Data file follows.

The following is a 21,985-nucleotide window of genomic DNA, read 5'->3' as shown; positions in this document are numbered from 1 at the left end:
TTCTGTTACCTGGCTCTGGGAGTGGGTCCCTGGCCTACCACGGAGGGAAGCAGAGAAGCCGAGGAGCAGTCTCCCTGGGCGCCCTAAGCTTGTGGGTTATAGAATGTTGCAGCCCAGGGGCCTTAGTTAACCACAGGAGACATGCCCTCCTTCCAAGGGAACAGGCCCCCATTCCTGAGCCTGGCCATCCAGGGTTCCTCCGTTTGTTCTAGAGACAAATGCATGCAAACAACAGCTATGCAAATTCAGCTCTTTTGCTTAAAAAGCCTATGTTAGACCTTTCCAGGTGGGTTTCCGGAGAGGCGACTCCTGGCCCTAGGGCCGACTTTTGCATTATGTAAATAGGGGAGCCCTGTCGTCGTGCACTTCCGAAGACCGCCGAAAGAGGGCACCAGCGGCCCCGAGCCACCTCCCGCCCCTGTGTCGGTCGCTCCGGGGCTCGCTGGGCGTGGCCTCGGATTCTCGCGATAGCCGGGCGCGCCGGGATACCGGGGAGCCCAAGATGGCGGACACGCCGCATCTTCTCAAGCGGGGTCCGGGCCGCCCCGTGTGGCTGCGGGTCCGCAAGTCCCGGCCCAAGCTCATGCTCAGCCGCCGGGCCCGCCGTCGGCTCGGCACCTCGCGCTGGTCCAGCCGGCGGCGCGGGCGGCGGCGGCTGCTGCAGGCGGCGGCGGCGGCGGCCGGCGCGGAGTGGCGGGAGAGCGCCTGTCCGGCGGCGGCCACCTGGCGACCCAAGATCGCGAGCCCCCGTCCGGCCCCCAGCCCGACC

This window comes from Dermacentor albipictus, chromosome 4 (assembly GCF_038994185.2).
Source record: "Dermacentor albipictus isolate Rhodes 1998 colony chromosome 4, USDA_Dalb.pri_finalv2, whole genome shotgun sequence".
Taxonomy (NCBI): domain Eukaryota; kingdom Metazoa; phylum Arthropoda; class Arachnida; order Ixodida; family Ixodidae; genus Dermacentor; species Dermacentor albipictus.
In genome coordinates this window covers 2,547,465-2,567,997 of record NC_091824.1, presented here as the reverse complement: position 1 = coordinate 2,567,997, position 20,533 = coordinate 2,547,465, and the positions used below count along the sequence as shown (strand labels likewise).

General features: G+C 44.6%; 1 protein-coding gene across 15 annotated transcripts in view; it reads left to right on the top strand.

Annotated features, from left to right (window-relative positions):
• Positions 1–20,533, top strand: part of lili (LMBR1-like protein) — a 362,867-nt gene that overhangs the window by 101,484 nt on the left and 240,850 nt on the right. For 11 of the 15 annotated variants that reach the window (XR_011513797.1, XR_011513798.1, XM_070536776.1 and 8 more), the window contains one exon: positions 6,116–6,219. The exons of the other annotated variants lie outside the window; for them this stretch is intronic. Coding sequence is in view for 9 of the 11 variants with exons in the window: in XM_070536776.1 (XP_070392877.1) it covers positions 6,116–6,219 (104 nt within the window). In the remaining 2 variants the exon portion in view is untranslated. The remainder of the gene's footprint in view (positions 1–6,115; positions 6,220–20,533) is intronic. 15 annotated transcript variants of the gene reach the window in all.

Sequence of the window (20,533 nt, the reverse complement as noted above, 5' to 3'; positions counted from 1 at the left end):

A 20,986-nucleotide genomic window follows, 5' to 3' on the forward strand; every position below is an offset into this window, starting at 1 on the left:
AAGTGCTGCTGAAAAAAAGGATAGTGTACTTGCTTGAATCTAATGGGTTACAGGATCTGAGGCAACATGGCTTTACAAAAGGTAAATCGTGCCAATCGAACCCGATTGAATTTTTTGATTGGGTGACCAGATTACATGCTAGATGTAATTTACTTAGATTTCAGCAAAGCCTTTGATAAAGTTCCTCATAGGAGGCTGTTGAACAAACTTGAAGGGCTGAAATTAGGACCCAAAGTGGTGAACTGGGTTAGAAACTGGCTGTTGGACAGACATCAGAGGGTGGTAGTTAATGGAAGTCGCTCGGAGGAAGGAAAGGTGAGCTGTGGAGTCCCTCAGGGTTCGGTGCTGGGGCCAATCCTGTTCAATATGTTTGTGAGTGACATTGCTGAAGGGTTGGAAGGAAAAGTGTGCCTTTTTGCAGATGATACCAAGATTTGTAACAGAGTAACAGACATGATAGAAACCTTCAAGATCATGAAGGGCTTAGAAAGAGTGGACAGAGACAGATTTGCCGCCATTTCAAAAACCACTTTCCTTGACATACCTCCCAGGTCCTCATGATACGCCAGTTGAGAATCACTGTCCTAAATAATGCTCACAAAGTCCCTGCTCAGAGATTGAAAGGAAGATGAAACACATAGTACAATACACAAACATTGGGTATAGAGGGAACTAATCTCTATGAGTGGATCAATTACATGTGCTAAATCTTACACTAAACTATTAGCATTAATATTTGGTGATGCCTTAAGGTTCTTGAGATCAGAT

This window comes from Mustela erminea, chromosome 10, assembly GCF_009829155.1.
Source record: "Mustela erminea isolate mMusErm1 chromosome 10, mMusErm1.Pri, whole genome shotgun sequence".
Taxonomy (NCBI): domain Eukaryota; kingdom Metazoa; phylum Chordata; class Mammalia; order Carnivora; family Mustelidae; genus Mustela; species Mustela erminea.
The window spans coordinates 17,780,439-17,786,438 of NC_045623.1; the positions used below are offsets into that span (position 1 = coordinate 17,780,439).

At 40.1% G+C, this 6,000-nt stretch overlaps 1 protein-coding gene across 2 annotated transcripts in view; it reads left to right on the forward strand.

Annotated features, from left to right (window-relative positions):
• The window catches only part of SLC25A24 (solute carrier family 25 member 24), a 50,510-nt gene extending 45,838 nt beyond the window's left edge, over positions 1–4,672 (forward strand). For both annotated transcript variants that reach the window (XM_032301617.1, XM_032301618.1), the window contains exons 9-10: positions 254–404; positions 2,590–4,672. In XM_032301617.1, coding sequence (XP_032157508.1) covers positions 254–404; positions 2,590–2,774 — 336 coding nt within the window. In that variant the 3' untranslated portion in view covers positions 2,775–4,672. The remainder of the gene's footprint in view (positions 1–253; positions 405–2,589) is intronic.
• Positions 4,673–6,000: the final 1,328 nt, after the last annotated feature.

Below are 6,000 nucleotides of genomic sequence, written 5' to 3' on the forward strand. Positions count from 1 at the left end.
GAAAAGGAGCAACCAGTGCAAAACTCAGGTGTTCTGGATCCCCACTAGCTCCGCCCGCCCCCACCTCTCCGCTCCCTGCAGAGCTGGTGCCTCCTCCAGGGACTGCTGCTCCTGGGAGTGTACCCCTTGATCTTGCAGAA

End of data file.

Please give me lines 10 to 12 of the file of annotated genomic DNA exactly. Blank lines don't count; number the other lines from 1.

Sequence of the window (20,533 nt, the reverse complement as noted above, 5' to 3'; positions counted from 1 at the left end):

A 20,986-nucleotide genomic window follows, 5' to 3' on the forward strand; every position below is an offset into this window, starting at 1 on the left:
AAGTGCTGCTGAAAAAAAGGATAGTGTACTTGCTTGAATCTAATGGGTTACAGGATCTGAGGCAACATGGCTTTACAAAAGGTAAATCGTGCCAATCGAACCCGATTGAATTTTTTGATTGGGTGACCAGATTACATGCTAGATGTAATTTACTTAGATTTCAGCAAAGCCTTTGATAAAGTTCCTCATAGGAGGCTGTTGAACAAACTTGAAGGGCTGAAATTAGGACCCAAAGTGGTGAACTGGGTTAGAAACTGGCTGTTGGACAGACATCAGAGGGTGGTAGTTAATGGAAGTCGCTCGGAGGAAGGAAAGGTGAGCTGTGGAGTCCCTCAGGGTTCGGTGCTGGGGCCAATCCTGTTCAATATGTTTGTGAGTGACATTGCTGAAGGGTTGGAAGGAAAAGTGTGCCTTTTTGCAGATGATACCAAGATTTGTAACAGAGTAACAGACATGATAGAAACCTTCAAGATCATGAAGGGCTTAGAAAGAGTGGACAGAGACAGATTTGCCGCCATTTCAAAAACCACTTTCCTTGACATACCTCCCAGGTCCTCATGATACGCCAGTTGAGAATCACTGTCCTAAATAATGCTCACAAAGTCCCTGCTCAGAGATTGAAAGGAAGATGAAACACATAGTACAATACACAAACATTGGGTATAGAGGGAACTAATCTCTATGAGTGGATCAATTACATGTGCTAAATCTTACACTAAACTATTAGCATTAATATTTGGTGATGCCTTAAGGTTCTTGAGATCAGAT